Article by Angela Stelmakowich, Growth Op
A U.S. study found that over half of patients who use medical marijuana for chronic pain had withdrawal systems during even short consumption breaks, a situation that could up the chance of developing cannabis use disorder (CUD) and that demands people better understand signs of withdrawal.
Published in Addiction, researchers report the patients “experience clusters of multiple withdrawal symptoms when they’re between uses,” notes an article by Michigan Medicine, University of Michigan (U of M). As cannabis use continued over two years, about 10 per cent of subjects witnessed worsening symptoms, including those related to sleep, mood, mental state, energy and appetite, the university post shows.
For recreational weed, studies indicate cannabis withdrawal symptoms have been reported by 40-plus per cent of regular users, states the study abstract. That said, withdrawal symptoms are not well understood in medical marijuana users.
The study team from the U of M Medical School and the V.A. Ann Arbor Healthcare System considered responses from respondents one and two years after being surveyed.
The 527 Michigan residents, all with non-cancer-related chronic pain, were seeking medical cannabis certification or recertification between February 2014 and June 2015, the study states. They were asked if they experienced any of 15 symptoms — craving for cannabis, anxiety, sleep difficulties, decreased appetite, restlessness, depressed mood, aggression, irritability, nausea, sweating, headache, stomach pain, strange dreams, increased anger and shakiness — after not using for a significant time.
At baseline, 41 per cent of people were classified in the mild withdrawal symptom group, 34 per cent were in the moderate group (experienced multiple symptoms) and 25 per cent were in the severe group (had most or all symptoms).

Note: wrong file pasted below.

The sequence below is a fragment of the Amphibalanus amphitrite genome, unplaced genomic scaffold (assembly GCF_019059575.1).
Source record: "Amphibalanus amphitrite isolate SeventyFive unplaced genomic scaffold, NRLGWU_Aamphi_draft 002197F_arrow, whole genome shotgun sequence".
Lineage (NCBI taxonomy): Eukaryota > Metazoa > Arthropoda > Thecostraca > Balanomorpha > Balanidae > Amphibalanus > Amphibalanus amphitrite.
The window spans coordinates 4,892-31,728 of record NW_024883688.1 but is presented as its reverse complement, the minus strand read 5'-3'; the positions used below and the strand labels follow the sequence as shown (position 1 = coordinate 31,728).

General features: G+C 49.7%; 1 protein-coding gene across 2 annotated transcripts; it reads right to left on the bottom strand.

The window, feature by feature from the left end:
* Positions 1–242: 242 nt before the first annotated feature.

Overall, 13 per cent of participants saw their withdrawal symptoms rise to the next level by the end of the first year, and eight per cent transitioned upward by the end of two years, the university reports.
Specifically, those in the mild group were likely to stay there, although some did progress to moderate withdrawal symptoms; those in the moderate group were more likely to see their symptoms go down than up; and people in the severe category dropped to 17 per cent. As well, participants who smoked cannabis tended to have more severe withdrawal symptoms than others, according to the study. Compare that to those who vaped their medical cannabis, reporting symptoms that tended to stay the same or worsen, but generally did not improve, over time.
Regardless of the group, sleep problems were the most common symptom. Those in the severe group were “more likely to report all the symptoms except sweatiness,” the university reports. They were also more likely to be long-time and frequent users of weed, to have worse mental health and to be younger.
“Withdrawal symptoms tend to be stable over a two-year period, but younger age is predictive of worse symptoms and of an escalating withdrawal trajectory,” study authors caution. Older adults, for their part, “were less likely to go up in withdrawal symptom severity,” adds the university.
A recently released study out of Saskatchewan found a three-fold co-morbid association between CUD with major depression and CUD with generalized anxiety disorder.
Yet another concern identified by researchers in the Michigan study was that many people may not understand that their symptoms do not relate to their underlying condition, but, rather, to “their brain and body’s reaction to the absence of substances in the cannabis products they’re smoking, vaping, eating or applying to their skin,” the university notes.
Because of that perceived link, some of these people “may even increase the amount or frequency of their cannabis use to try to counteract the effect, leading to a cycle of increasing use and increasing withdrawal,” it points out.
The need to enhance awareness is particularly important “among those who experience severe or worsening symptoms over time,” emphasizes Lara Coughlin, Ph.D., a study author and a psychiatry professor at the U of M.
When patients experience more than a few related symptoms, Coughlin explains that it’s called cannabis withdrawal syndrome. She suggests this syndrome can mean a higher risk of developing even more serious issues, including CUD, which the university post defines as “when someone uses cannabis repeatedly despite major impacts on their lives and ability to function.”
A study published in 2019 notes that “medical-only users appear to use it [marijuana] for evidence-based medical reasons and have lower prevalence of substance use disorder than other marijuana users.” Even so, “because most medical marijuana users also use non-medically, screening for psychiatric disorders and prevention efforts for cannabis use disorder should be implemented when authorizing medical marijuana,” it recommends.